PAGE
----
Rate modulation abilities & motor speech disorders (Utianski et al., 2023)
Purpose: The purpose of this study was to describe, compare, and understand speech modulation capabilities of patients with varying motor speech disorders (MSDs) in a paradigm in which patients made highly cued attempts to speak faster or slower.
Method: Twenty-nine patients, 12 with apraxia of speech (AOS; four phonetic and eight prosodic subtype), eight with dysarthria (six hypokinetic and two spastic subtype), and nine patients without any neurogenic MSD completed a standard motor speech evaluation where they were asked to repeat words and sentences, which served as their “natural” speaking rate. They were then asked to repeat lower complexity (counting 1–5; repeating “cat” and “catnip” 3 times each) and higher complexity stimuli (repeating “catastrophe” and “stethoscope” 3 times each and “My physician wrote out a prescription” once) as fast/slow as possible. Word durations and interword intervals were measured. Linear mixed-effects models were used to assess differences related to MSD subtype and stimuli complexity on bidirectional rate modulation capacity as indexed by word duration and interword interval. Articulatory accuracy was also judged and compared.
Results: Patients with prosodic AOS demonstrated a reduced ability to go faster; while they performed similarly to patients with spastic dysarthria when counting, patients with spastic dysarthria were able to increase rate similar to controls during sentence repetition; patients with prosodic AOS could not and made increased articulatory errors attempting to increase rate. AOS patients made more articulatory errors relative to other groups, regardless of condition; however, their percentage of errors reduced with an intentionally slowed speaking rate.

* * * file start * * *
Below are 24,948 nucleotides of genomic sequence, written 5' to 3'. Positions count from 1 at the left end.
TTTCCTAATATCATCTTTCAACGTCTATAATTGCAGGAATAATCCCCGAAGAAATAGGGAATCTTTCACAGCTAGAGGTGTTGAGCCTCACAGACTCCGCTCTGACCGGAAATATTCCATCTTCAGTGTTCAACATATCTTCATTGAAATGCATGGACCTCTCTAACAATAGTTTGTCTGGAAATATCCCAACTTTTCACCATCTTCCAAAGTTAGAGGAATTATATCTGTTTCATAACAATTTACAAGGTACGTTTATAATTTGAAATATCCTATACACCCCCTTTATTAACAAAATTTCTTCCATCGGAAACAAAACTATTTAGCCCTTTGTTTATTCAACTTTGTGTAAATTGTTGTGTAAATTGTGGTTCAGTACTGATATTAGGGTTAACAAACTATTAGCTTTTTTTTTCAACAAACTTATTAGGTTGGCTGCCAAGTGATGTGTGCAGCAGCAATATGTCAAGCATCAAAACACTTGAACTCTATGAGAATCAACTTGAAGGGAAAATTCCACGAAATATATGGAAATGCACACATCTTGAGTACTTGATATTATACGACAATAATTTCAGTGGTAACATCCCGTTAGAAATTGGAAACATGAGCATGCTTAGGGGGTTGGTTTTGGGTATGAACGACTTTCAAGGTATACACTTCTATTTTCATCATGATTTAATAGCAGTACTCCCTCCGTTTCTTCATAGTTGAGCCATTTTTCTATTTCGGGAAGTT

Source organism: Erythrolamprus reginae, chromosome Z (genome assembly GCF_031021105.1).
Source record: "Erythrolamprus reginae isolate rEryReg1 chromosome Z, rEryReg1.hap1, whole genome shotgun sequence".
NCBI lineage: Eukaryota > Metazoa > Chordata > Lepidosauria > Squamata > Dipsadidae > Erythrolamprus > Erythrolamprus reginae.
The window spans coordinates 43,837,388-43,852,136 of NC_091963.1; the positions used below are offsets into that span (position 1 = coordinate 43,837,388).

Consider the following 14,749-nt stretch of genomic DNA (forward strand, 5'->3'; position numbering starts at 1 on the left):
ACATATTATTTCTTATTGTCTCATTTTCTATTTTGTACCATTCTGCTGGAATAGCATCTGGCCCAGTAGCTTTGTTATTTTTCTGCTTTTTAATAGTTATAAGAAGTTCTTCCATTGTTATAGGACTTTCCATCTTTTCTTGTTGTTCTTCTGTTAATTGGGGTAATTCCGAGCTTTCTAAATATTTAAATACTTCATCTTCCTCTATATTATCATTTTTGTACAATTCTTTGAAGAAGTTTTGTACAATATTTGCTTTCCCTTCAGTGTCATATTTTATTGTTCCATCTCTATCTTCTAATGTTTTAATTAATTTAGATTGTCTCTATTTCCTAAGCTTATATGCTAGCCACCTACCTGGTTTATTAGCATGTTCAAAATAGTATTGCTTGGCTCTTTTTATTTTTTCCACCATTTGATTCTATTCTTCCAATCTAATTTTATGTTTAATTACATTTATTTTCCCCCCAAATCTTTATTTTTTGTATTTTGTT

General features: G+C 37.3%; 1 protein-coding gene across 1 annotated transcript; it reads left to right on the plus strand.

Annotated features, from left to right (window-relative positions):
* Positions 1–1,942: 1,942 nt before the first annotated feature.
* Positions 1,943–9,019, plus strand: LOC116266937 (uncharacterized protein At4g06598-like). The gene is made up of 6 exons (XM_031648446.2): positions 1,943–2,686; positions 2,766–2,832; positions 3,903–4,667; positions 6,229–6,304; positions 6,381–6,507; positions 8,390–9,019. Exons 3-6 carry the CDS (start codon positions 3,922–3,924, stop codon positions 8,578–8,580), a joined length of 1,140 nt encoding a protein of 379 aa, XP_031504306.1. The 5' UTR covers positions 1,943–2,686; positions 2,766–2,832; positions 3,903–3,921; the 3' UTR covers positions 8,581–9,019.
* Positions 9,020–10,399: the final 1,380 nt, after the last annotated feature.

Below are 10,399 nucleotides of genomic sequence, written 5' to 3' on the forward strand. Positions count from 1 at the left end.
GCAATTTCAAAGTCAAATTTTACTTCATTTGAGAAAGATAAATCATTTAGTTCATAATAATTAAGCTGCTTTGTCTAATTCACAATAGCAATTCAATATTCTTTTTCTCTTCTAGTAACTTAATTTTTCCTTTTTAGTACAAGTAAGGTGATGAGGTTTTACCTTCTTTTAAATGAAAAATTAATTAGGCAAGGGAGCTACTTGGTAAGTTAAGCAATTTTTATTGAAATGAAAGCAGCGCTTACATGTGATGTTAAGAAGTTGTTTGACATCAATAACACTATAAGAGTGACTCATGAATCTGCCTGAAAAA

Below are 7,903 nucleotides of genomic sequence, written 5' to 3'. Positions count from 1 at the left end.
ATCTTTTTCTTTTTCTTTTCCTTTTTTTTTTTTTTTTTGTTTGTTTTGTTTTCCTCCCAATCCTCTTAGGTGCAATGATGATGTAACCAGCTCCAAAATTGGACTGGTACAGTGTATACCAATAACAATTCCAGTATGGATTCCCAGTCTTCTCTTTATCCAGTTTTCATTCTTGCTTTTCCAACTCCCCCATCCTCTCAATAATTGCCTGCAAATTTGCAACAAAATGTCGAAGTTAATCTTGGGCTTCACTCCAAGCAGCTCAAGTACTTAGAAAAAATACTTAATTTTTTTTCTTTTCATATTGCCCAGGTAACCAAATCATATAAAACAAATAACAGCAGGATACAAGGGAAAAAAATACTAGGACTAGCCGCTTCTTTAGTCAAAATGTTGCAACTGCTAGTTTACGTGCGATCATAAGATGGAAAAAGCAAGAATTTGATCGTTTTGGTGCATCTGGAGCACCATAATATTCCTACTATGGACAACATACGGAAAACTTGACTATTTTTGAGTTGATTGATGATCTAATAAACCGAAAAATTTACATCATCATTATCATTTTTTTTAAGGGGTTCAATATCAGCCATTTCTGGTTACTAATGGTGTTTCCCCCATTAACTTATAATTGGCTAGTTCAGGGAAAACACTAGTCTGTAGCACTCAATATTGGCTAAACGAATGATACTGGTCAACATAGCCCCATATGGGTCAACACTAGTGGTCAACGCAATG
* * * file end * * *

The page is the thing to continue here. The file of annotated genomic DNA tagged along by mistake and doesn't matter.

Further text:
Conclusions: The findings suggest comparative rate modulation abilities in conjunction with their impact on articulatory accuracy may support differential diagnosis between healthy and abnormal speech and among subtypes of MSDs (i.e., type of dysarthria or AOS). Findings need to be validated in a larger, more representative cohort encompassing several types of MSDs.
Supplemental Material S1. Numerical results of linear mixed effects models.
Supplemental Material S2. The fastest and slowest durations for each group.
Utianski, R. L., Duffy, J. R., Martin, P. R., Clark, H. M., Stierwalt, J. A. G., Botha, H., Ali, F., Whitwell, J. L., & Josephs, K. A. (2023). Rate modulation abilities in acquired motor speech disorders. Journal of Speech, Language, and Hearing Research. Advance online publication. https://doi.org/10.1044/2022_JSLHR-22-00286
Publisher Note: This article is part of the Special Issue: Select Papers From the 2022 Conference on Motor Speech.